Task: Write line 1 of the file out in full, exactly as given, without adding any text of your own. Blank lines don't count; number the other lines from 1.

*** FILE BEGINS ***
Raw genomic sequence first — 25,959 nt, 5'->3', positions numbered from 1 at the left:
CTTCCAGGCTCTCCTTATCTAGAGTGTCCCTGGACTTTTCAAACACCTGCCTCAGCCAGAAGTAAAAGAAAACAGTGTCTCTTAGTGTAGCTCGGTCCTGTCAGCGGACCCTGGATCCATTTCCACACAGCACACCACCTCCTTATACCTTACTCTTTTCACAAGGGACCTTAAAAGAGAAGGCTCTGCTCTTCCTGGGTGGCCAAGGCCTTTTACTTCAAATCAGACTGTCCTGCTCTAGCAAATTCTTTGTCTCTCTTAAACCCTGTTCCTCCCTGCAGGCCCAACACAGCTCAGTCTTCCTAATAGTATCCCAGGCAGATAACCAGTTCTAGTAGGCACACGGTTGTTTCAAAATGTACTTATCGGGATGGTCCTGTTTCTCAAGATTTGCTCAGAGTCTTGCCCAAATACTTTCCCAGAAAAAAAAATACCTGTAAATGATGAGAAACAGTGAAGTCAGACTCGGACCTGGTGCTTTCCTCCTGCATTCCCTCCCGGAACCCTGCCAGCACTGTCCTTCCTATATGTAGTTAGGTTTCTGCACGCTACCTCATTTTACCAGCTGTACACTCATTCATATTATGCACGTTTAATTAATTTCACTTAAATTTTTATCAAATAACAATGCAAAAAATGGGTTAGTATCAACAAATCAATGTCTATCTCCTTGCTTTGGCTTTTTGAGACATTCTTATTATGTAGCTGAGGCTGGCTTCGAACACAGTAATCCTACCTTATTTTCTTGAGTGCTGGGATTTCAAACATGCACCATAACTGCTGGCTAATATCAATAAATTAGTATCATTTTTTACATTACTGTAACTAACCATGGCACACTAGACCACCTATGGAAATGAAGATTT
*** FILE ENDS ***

Raw genomic sequence first — 25,959 nt, 5'->3', positions numbered from 1 at the left: